Interrupting Cinematic Narratives of the First World War

Restricted (Penn State Only)
Minbiole, John Francis
Graduate Program:
Communication Arts and Sciences
Doctor of Philosophy
Document Type:
Date of Defense:
March 18, 2015
Committee Members:
  • Jeremy Engels, Dissertation Advisor
  • Thomas Walter Benson, Committee Member
  • Stephen Howard Browne, Committee Member
  • Dennis Schmidt, Committee Member
  • rhetoric
  • narrative
  • cinema
  • film
  • war
  • first world war
  • ethics
  • Heidegger
  • Gadamer
  • interruption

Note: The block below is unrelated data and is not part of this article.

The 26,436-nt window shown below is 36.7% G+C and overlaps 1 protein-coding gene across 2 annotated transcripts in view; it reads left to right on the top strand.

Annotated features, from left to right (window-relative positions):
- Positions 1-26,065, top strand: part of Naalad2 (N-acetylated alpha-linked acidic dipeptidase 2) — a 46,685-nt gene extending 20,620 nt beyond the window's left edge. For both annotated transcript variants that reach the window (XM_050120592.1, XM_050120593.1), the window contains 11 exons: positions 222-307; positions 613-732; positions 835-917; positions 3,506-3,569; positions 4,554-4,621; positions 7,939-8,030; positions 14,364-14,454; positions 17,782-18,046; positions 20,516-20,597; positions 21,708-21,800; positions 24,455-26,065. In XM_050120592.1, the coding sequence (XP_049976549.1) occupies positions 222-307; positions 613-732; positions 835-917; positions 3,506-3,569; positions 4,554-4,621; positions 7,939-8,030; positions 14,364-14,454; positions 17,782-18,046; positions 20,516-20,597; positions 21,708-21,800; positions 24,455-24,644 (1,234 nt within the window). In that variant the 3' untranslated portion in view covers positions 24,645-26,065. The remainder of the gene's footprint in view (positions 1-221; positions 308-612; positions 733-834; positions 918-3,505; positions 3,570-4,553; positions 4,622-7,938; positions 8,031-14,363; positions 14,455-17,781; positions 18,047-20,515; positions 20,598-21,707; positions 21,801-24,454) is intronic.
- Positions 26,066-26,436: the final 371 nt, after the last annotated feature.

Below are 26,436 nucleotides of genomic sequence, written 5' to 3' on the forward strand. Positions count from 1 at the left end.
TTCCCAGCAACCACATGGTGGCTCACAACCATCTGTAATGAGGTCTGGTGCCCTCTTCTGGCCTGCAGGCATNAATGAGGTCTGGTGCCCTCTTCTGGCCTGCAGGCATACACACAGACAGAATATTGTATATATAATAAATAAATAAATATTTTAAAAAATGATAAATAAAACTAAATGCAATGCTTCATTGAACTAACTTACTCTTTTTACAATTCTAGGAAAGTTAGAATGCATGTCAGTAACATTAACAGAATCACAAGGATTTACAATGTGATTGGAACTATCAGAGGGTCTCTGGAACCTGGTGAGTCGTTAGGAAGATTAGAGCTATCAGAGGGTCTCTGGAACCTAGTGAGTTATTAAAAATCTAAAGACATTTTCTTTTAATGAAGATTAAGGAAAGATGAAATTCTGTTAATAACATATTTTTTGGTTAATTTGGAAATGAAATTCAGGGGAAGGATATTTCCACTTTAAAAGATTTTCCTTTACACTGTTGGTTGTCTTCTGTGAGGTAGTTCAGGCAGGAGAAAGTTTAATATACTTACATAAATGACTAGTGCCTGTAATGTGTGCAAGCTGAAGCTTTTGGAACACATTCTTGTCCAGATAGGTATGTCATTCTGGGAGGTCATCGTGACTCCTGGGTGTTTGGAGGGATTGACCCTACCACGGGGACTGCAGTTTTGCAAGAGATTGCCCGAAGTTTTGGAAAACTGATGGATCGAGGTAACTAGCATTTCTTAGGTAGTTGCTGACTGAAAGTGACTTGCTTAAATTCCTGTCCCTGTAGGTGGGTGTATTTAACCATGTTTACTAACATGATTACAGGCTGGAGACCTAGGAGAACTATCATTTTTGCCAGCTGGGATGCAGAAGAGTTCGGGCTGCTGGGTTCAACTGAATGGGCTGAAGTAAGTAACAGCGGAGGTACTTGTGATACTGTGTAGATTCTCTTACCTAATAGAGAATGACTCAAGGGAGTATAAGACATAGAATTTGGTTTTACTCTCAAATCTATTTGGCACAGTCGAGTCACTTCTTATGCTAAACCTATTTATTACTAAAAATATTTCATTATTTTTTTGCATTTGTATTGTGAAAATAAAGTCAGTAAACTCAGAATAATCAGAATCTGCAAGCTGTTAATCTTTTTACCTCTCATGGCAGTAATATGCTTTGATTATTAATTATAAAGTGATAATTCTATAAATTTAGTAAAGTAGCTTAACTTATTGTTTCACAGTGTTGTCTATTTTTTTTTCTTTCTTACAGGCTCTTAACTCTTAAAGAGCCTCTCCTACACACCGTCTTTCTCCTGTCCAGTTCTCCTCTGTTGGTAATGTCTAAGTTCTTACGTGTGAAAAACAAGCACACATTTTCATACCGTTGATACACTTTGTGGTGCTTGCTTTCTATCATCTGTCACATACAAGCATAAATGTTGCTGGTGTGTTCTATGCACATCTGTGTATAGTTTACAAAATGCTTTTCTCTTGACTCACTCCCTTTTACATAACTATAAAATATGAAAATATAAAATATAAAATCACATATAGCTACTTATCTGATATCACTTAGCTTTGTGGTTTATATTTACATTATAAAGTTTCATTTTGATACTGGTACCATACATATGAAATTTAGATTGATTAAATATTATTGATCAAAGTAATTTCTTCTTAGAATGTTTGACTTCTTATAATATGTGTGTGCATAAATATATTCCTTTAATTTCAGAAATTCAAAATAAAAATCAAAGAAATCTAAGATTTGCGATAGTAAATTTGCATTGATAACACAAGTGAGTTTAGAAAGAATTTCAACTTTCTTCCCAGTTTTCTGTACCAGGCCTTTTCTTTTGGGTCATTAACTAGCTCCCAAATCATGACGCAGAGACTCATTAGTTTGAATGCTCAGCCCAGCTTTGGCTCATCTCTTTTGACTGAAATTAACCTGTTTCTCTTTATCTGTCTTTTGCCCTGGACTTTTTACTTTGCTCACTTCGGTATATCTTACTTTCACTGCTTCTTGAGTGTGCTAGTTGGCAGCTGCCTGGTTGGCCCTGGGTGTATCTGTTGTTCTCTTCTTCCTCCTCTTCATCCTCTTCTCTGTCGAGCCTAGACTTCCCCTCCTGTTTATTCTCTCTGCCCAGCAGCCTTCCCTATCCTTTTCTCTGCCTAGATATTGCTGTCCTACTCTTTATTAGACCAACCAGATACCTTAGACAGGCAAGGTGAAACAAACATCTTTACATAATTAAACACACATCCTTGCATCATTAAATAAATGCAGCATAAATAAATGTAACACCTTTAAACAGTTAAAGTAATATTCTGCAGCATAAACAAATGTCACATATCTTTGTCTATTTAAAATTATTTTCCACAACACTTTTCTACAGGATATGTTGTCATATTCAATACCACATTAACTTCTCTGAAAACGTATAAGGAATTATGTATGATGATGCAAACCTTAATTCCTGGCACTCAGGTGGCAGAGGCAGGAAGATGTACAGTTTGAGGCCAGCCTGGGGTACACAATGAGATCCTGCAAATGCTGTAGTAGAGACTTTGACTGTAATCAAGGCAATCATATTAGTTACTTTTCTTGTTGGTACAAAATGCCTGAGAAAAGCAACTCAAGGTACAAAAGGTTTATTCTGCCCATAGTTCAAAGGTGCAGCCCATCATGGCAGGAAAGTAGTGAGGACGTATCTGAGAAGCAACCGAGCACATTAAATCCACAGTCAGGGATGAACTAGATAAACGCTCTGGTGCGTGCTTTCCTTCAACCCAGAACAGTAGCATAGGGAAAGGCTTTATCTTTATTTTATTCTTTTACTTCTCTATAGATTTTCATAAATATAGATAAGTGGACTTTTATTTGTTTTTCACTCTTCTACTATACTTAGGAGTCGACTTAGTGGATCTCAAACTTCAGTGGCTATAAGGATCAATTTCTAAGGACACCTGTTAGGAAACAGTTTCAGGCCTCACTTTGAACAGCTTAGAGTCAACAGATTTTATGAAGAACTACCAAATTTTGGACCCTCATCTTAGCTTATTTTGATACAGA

Contemporary rhetorics of war are increasingly characterized by narrative, visual representations – war films, video games, and documentaries – that invite their audiences to rhetorically identify with and participate in the military endeavor. Persuasive appeals for the justification of war, furthermore, increasingly rely not on positive assent, but rather on tacit acquiescence to the idea that war is best deliberated and prosecuted by the state. These conditions, in my view, can be traced to cinematic narrative texts that proliferated during and after the First World War. In this dissertation I analyze how three films – Battle of the Somme, All Quiet on the Western Front, and The 39 Steps – narratively normalize the idea of war. In viewing the way these films “think” about war and existence, I also analyze how their narrative normalizations can be interrupted – either by the audience, or from within the text of the film itself. I conclude that although these cinematic narratives engage their audiences in a confidence game, they nonetheless articulate a “real” in which we see the primordial ethical claim of narrative emerge.